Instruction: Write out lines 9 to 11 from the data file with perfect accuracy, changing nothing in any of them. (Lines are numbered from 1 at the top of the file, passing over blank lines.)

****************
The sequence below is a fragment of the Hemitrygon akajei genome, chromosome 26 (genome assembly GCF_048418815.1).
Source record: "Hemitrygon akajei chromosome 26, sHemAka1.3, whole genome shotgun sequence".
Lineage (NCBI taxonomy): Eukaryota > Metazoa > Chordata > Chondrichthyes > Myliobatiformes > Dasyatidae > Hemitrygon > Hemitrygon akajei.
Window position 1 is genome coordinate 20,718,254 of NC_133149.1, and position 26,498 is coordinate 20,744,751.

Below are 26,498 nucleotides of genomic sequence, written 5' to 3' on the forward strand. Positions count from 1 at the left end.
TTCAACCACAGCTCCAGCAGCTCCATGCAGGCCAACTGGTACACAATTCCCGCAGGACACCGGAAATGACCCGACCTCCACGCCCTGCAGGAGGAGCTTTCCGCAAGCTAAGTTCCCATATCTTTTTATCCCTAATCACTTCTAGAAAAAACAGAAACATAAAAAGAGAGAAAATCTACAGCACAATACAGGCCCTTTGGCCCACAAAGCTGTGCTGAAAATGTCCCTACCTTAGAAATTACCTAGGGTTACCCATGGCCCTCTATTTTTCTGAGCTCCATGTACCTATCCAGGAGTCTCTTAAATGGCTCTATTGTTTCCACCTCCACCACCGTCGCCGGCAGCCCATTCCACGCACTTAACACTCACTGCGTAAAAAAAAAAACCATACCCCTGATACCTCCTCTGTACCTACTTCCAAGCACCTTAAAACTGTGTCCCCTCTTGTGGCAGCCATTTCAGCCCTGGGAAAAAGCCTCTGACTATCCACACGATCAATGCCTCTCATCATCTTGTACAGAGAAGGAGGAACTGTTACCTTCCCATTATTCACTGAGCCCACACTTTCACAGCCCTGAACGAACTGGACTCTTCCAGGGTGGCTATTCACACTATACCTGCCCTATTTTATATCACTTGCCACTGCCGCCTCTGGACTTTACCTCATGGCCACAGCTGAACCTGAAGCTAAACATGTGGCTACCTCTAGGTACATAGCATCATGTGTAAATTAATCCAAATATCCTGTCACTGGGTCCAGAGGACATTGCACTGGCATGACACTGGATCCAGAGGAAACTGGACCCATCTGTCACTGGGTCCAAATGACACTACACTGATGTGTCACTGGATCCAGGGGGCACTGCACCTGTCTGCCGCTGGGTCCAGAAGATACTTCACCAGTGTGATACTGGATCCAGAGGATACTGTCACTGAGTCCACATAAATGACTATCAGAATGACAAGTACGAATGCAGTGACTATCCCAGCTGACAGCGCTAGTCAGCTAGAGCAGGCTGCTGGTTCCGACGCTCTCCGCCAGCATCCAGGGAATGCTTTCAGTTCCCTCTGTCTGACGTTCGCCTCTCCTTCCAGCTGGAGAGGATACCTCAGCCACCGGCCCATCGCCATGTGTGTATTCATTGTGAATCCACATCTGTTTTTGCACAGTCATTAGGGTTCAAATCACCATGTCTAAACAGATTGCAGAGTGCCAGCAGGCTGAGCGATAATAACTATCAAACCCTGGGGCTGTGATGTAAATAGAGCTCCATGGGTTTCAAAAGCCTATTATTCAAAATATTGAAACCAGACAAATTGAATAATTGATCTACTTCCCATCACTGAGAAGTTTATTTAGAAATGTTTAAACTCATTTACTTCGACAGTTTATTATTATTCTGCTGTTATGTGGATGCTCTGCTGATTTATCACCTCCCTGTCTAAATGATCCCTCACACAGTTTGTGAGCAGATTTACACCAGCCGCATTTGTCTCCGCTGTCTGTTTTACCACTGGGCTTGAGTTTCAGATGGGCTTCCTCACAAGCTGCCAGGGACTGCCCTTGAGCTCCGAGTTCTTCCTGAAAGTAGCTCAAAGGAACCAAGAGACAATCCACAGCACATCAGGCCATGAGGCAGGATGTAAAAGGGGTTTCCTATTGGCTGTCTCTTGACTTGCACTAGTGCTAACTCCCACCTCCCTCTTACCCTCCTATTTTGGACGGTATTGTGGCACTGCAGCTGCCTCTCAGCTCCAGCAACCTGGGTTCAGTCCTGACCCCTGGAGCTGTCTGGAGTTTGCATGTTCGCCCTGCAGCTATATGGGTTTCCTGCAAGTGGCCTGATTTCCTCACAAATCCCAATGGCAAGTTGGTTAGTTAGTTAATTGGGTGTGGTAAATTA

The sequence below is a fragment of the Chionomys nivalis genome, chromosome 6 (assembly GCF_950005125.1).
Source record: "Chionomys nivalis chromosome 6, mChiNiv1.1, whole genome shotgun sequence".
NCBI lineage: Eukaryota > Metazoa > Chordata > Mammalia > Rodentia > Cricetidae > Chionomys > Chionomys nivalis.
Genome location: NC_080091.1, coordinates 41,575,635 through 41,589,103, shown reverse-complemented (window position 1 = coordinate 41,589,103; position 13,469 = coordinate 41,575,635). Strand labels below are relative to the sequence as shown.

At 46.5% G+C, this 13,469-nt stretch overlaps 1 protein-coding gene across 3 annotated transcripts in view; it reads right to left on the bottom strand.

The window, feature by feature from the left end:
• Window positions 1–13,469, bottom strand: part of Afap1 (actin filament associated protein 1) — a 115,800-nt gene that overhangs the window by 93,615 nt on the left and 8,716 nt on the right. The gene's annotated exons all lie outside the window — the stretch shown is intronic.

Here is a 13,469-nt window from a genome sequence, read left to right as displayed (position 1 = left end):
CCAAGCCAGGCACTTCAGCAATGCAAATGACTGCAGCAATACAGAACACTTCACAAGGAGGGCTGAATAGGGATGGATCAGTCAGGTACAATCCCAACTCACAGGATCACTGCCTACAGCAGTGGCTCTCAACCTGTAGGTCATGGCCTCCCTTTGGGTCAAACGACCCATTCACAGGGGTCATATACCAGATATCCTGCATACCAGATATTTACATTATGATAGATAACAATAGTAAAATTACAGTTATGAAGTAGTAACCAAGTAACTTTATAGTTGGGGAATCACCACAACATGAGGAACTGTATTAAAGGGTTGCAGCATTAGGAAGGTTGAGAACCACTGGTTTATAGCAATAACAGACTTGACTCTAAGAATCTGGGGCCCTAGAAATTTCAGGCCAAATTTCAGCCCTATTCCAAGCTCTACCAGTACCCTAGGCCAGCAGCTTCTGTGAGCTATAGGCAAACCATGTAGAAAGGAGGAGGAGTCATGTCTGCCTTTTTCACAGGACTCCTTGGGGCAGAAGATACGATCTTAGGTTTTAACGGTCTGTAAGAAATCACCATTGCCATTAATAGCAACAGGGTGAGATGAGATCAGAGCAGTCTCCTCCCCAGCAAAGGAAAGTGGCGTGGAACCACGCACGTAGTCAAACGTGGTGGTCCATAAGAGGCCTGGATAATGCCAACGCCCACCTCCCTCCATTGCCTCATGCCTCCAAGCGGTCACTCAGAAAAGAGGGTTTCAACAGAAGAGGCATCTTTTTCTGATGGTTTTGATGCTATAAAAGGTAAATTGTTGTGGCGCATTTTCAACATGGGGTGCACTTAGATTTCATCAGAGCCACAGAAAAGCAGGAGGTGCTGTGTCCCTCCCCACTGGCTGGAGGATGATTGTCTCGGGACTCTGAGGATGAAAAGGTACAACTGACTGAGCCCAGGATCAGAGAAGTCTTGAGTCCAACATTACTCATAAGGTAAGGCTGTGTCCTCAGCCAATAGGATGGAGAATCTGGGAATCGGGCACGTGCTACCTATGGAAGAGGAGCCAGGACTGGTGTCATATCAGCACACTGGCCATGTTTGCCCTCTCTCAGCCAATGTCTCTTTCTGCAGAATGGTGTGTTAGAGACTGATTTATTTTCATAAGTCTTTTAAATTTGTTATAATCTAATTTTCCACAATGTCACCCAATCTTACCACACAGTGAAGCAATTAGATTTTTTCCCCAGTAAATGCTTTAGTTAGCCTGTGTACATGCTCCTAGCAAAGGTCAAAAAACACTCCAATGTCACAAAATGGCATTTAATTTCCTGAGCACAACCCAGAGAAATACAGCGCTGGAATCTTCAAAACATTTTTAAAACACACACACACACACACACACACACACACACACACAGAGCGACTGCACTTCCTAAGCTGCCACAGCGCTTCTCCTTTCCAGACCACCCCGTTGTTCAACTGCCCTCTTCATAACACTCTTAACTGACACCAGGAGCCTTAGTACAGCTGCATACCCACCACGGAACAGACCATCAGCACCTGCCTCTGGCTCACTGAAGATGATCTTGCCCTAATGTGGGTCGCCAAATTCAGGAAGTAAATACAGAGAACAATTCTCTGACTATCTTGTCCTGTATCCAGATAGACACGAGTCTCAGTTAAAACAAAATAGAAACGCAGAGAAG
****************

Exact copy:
NCBI lineage: Eukaryota > Metazoa > Chordata > Mammalia > Rodentia > Cricetidae > Chionomys > Chionomys nivalis.
Genome location: NC_080091.1, coordinates 41,575,635 through 41,589,103, shown reverse-complemented (window position 1 = coordinate 41,589,103; position 13,469 = coordinate 41,575,635). Strand labels below are relative to the sequence as shown.

At 46.5% G+C, this 13,469-nt stretch overlaps 1 protein-coding gene across 3 annotated transcripts in view; it reads right to left on the bottom strand.